Image: Cover detail from ‘Community-up system change for health and wellbeing: Healthy Families NZ Summative Evaluation Report 2022’, designed by Toi Āria: Design for Public Good, Massey University (Anna Brown, Jean Donaldson and Morgan Dallas).

4 November 2022

Te Pūnaha Matatini Principal Investigator Dr Anna Matheson leads the team that has released a new report evaluating the Healthy Families NZ initiative.

Healthy Families NZ is a large-scale initiative that aims to create a healthier Aotearoa New Zealand by addressing the systems and environments that impact our health and wellbeing. It was launched in 2014 as a new approach to preventing chronic disease that recognises the importance of a systems change approach, along with existing population health efforts.

This initiative is happening in 10 different place-based communities around Aotearoa New Zealand, and involves innovative health promotion teams working to improve the way that organisations collaborate together and building on existing health and wellbeing initiatives to make change on the social determinants of health and wellbeing.

Anna, in partnership with Nan Wehipeihana, leads the team that has evaluated Healthy Families NZ throughout its existence. They have just released their fourth report, which focuses on the last four years, from 2017 – 2021. The recent phase of the evaluation concluded that Healthy Families NZ is continuing to make successful progress and has remained grounded in integrity to the purposes of the initiative. For the evaluation team, Healthy Families NZ is clearly demonstrating that comprehensive and effective action guided by local voices and local needs to address the determinants of health and wellbeing can be achieved.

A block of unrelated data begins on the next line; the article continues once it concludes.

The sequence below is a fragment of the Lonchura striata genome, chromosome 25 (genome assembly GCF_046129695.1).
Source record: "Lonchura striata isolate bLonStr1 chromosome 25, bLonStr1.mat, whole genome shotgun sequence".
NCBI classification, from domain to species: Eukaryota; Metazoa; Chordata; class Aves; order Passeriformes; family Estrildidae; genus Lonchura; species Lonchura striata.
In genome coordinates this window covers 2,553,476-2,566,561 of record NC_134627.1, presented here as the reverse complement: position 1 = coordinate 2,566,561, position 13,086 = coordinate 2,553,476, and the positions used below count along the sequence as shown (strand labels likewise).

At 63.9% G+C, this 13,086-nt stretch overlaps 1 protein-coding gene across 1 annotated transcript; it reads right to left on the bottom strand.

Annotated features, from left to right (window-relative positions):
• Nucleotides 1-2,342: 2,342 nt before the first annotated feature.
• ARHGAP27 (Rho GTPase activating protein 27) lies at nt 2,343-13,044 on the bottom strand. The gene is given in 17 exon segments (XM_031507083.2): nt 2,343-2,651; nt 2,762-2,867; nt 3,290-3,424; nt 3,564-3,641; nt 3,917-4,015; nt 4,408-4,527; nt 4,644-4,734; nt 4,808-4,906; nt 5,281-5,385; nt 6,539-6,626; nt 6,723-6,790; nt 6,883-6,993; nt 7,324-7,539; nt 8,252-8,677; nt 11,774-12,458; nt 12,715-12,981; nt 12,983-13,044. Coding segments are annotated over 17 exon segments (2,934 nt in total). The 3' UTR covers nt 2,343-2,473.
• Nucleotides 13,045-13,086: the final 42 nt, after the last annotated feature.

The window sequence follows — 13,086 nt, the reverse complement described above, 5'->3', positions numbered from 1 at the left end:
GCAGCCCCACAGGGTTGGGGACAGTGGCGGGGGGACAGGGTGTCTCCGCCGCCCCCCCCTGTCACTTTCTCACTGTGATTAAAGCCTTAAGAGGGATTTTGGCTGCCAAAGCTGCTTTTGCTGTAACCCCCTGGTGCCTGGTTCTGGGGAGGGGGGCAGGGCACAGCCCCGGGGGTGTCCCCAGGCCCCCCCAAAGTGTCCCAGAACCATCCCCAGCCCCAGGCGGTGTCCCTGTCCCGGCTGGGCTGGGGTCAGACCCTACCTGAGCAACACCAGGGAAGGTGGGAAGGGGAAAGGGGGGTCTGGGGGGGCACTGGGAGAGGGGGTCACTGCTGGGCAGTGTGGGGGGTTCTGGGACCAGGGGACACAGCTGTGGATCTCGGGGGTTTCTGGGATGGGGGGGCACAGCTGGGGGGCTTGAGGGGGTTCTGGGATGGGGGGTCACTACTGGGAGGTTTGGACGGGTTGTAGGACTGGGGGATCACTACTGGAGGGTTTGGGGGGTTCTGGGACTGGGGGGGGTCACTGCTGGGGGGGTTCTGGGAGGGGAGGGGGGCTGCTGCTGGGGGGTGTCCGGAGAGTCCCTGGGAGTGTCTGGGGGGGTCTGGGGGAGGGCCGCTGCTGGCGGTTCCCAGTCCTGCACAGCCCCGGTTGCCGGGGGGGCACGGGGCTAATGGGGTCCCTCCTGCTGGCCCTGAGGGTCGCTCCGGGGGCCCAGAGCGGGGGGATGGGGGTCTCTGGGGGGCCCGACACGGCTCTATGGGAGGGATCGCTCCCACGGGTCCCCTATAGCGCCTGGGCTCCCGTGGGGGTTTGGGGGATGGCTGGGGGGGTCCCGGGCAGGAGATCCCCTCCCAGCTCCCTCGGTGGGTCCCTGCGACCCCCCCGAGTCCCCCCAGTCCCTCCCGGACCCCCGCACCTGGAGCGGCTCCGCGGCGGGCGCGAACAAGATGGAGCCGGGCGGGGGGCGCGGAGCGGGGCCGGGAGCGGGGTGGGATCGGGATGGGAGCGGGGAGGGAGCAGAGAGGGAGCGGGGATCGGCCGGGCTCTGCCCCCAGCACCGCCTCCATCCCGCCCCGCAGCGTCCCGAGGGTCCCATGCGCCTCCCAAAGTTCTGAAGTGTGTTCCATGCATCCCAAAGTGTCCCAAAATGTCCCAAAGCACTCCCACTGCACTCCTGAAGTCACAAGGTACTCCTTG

Dr Anna Matheson leads the team that has released a new report evaluating the Healthy Families NZ initiative.

Complex systems and thinking about how to change systems is a strong focus of Anna’s academic work. She co-leads the core Te Pūnaha Matatini research project ‘Ki te toi o te ora: System change to reverse health inequality and environmental degradation’. This academic background makes her perfectly placed to undertake this evaluation work. “Healthy Families NZ frames itself as a systems change initiative,” she says. “It’s trying to shift the systems that operate locally, and influence the wider systems that impact local stuff.”

The team took a complex systems approach to evaluating the initiative, which considered the different communities involved and their different contexts, and asked what was working for who, where, when and how. Healthy Families NZ is a complicated initiative to understand, so Anna engaged another Te Pūnaha Matatini Principal Investigator, Anna Brown, and the Toi Āria team to design the report.

The published report uses each community as a case study, drawing upon data like interviews, surveys and demographic data, but also asking the communities themselves to explain their successes in their own words. The team then used these quantitative and qualitative sources to explore the six key evaluation questions that Te Whatu Ora – Health New Zealand wanted answered for the report.

Overall, Healthy Families is “working well, but it’s a drop in the bucket!” says Anna. “Very little of the budget for health in Aotearoa New Zealand gets spent on trying to prevent disease and address the social determinants that we know are the main causes of inequities and poorer health outcomes.”

“Healthy Families NZ is a comparatively small investment, but the potential for it to make a huge difference down the track is significant, including saving the healthcare system money in terms of treatment for things like chronic diseases.”

She hopes that the report clearly articulates what Healthy Families NZ does, so that good policy decisions can be made from it.